The particular resist development process used was that of a puddle, spray or combination of the two as opposed to a dip or tank process associated with the copolymer resist as described in the literature.
It has been discovered that the evaporative characteristics of the developer environment varied across the surface of the substrate, leading to non-uniform development due to varying concentration of reagents in the developer solution.
It is an object of the instant invention to provide an more uniform environment for the development of copolymer resists in order to provide more uniform and reproducible results in the critical dimensions.
In accordance with the invention an active developer which comprises a substantially non-volatile single component solvent is used for developing copolymer resists on semiconductor mask blanks. The preferred developer is ethyl 3-ethoxy propionate (EEP).
These and other objects of the invention will become more apparent when viewed in light of the following more particular description of the preferred embodiment of the invention.
A mask blank coated with 3,000 A of ZEP 7000, an e-beam photoresist comprising a 1:1 copolymer of a-chloromethacrylate and a-methylstyrene, was exposed using an e-beam tool (accelerating voltage of 10-75 keV) at a dose ranging from 8-70 μC/cm2. The exposure dose used for this resist depends on the accelerating voltage of the e-beam tool. For 10 keV, the dose is 8-12 μC/cm2. For 75 keV, the dose is 60-70 μC/cm2. After e-beam exposure, the ZEP resist on the mask blank is developed in a single substrate spin tool using a solvent develop chemistry. The develop process was performed using either a puddle process, a spray process, or a combination puddle/spray process. The preferred tool for implementing the development process is a multiple puddle process in which developer is dispensed to cover the mask blank in sufficient quantity to allow puddle etching, see U.S. Pat. No. 3,953,265 to Hood issued Apr. 27, 1976.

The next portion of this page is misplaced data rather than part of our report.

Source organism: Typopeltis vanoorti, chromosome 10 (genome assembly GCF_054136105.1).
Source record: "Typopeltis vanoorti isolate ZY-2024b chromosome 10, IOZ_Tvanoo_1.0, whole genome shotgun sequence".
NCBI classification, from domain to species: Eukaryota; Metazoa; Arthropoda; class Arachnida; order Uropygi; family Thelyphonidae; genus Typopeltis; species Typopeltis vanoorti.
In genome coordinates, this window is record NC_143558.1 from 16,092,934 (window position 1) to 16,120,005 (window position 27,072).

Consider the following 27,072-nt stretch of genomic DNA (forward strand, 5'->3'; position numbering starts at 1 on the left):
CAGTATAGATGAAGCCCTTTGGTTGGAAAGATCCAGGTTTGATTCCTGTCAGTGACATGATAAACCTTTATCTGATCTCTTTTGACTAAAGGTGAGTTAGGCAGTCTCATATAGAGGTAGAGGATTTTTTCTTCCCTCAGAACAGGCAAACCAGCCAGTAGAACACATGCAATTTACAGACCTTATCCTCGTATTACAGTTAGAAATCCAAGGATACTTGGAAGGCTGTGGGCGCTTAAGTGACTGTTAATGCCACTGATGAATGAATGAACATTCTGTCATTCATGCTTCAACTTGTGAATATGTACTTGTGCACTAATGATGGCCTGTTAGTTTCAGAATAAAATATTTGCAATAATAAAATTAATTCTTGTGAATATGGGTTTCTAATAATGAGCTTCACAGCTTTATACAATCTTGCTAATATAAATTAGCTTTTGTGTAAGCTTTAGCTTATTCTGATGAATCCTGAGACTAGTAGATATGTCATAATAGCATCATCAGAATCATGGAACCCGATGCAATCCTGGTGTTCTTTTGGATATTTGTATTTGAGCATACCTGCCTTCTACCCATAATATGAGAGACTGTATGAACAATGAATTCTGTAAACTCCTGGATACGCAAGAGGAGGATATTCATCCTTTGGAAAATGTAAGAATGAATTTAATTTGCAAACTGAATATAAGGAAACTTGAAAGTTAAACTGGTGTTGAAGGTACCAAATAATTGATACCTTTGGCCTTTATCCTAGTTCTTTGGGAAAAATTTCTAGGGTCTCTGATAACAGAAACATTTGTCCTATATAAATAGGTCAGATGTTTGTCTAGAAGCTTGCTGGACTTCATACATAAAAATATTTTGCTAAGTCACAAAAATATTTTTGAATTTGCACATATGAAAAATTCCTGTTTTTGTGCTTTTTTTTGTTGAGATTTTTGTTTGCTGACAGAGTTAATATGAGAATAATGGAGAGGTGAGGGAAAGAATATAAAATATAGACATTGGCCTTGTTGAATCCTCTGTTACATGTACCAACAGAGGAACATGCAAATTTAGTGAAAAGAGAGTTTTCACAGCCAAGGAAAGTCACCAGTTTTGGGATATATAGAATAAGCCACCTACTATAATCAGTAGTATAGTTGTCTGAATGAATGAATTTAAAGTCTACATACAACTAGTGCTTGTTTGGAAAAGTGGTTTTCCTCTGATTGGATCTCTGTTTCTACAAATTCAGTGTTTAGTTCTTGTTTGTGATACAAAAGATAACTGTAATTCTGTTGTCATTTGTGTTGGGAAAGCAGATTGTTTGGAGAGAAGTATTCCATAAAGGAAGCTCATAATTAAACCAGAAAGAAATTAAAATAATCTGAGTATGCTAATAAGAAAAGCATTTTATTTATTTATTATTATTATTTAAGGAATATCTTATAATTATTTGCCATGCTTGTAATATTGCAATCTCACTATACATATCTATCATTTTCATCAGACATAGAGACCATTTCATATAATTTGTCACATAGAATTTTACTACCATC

During the develop process, a solvent develop chemistry is dispensed on the mask either via a spray or stream and is followed by a solvent rinse and high speed spin dry.
The ZEP resist manufacturer (Nippon Zen Inc.) recommended solvent develop chemistry for ZEP, consisting of a mixture of diethyl ketone and diethyl malonate, be used. Nippon Zen sells this developer pre-mixed under the Trade name ZED 500. The use of the ZED 500 developer resulted in a Critical Dimension (CD) non-uniformity across the mask of 42 nm (3 sigma). This is an unacceptable result for fabrication of advanced photomasks. CD uniformity of 30 nm (3 sigma) or smaller is required for photomasks to be used in fabricating mask for technologies having 0.25 um and smaller device geometries. The 42 nm CD non-uniformity had a very consistent radial error characteristic seen across the 130 mm×130 mm quality area of the plate. The images at the outer edges of the plate were consistently smaller than the images in the center of the plate.